• United States

Breeding a Better Spammer

Apr 11, 20062 mins
Data CenterMalware

In a deal announced last week between the Federal Trade Commission (FTC) hand-in-hand with the state of California and the people behind an enormous spam operation namely Optin Global (yes, you’ve had the pleasure of their spam), Vision Media (them too), Qing Kuang “Rick” Yang, and Peonie Pui Ting Chen (I honestly didn’t make up those names) have agreed to pay a fine of $475,000, refrain from illegal activity, and eat their vegetables. But there’s a deal involved: The miscreants are not admitting to any wrongdoing! Right …

These spammers sent out millions of spam messages advertising, amongst other things, mortgage loans to the point where pissed off consumers sent nearly 2 million complaints to the FTC. And wonder of wonders, the FTC did something about it! According to an article on “[the] spam operation netted the defendants $2.4m, the FTC said. As part of the settlement, they’re required to hand over all those gains, but most of the money is gone. So they must pay $385,000 in cash and approximately $90,000 from the sale of property.” These guys were crazy. They had already been warned by the FTC and were violating the CAN SPAM Act with wild abandon: “According to the FTC, the spam email contained false or forged header information, included deceptive subject headings, failed to identify email as advertisements or solicitations, failed to notify consumers they had a right to opt out of receiving more email, failed to provide an opt-out mechanism and failed to include a valid physical postal address – all of which are required by law.” The fact that these people were prosecuted successfully is great although the bargain of admitting to any wrongdoing is pathetic. The downside is that if these people hadn’t been so dumb and so blatant then they would have been hidden in the woodwork along with the rest of the smart spammers. Seems that we only have the ability to catch the dumb ones. This is interesting as natural (AKA Darwinian) selection is coming into play. What we’re doing is selecting out the unsophisticated spammers leaving a greater incentive for the sophisticated ones to make more money. Not really a good idea, is it?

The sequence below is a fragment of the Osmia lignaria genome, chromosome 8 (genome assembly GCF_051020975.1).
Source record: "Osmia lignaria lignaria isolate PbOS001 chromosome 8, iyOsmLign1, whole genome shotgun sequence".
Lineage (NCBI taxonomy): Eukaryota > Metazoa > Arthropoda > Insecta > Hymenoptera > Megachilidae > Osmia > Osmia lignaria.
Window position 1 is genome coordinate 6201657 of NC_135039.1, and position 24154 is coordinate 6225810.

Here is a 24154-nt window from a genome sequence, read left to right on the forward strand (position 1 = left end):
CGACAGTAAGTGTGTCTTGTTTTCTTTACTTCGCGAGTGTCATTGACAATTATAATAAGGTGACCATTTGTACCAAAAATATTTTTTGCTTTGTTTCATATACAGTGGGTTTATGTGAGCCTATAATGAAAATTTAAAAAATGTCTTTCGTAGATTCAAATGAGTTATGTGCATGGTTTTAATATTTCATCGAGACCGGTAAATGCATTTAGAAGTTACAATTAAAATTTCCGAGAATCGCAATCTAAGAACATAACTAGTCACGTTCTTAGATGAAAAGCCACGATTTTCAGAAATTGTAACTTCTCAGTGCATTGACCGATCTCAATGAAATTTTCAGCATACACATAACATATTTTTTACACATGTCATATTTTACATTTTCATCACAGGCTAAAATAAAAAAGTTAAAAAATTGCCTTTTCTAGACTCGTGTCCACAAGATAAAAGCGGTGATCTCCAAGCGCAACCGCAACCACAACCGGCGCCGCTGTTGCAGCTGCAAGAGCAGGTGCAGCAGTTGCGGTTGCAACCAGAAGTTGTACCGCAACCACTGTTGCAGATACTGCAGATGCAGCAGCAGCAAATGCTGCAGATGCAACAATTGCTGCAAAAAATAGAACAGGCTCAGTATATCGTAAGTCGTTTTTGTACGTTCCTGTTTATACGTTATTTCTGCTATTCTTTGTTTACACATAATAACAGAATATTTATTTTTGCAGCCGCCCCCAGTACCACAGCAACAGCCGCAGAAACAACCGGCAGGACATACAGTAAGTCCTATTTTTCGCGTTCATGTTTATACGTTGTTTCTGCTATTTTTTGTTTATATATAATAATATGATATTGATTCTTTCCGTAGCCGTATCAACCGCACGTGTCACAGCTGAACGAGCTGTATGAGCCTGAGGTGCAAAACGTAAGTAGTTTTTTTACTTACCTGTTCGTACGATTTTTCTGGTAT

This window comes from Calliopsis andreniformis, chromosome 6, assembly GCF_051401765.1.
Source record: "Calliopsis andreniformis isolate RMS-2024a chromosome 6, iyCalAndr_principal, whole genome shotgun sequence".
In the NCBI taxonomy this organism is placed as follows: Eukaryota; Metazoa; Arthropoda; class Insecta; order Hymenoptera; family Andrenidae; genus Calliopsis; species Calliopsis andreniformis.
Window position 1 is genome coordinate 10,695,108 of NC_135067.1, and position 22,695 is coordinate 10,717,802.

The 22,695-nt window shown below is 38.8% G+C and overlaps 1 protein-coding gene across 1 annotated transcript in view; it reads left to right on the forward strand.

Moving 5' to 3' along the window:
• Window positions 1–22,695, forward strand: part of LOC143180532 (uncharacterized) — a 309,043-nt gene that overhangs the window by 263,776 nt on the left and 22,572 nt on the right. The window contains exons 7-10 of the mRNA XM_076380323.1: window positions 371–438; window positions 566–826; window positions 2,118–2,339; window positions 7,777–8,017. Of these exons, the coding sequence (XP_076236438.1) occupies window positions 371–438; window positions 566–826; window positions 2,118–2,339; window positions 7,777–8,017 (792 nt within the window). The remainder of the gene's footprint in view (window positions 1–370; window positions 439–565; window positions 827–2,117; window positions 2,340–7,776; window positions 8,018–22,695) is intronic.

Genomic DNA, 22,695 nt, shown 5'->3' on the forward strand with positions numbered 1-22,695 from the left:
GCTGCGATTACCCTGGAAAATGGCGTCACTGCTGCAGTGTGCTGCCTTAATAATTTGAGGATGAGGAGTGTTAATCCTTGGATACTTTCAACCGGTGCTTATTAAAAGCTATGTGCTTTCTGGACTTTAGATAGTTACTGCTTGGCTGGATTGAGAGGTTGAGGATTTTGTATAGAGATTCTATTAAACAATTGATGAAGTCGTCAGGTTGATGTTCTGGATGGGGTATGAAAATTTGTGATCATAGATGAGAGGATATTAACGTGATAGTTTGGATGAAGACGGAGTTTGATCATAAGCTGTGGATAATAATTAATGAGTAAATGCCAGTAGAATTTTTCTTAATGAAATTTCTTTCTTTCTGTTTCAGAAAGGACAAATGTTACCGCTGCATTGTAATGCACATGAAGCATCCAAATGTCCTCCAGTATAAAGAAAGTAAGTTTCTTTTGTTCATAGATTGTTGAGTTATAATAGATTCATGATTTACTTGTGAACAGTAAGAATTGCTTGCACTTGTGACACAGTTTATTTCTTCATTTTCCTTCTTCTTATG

Mark Gibbs is an author, journalist, and man of mystery. His writing for Network World is widely considered to be vastly underpaid. For more than 30 years, Gibbs has consulted, lectured, and authored numerous articles and books about networking, information technology, and the social and political issues surrounding them. His complete bio can be found at

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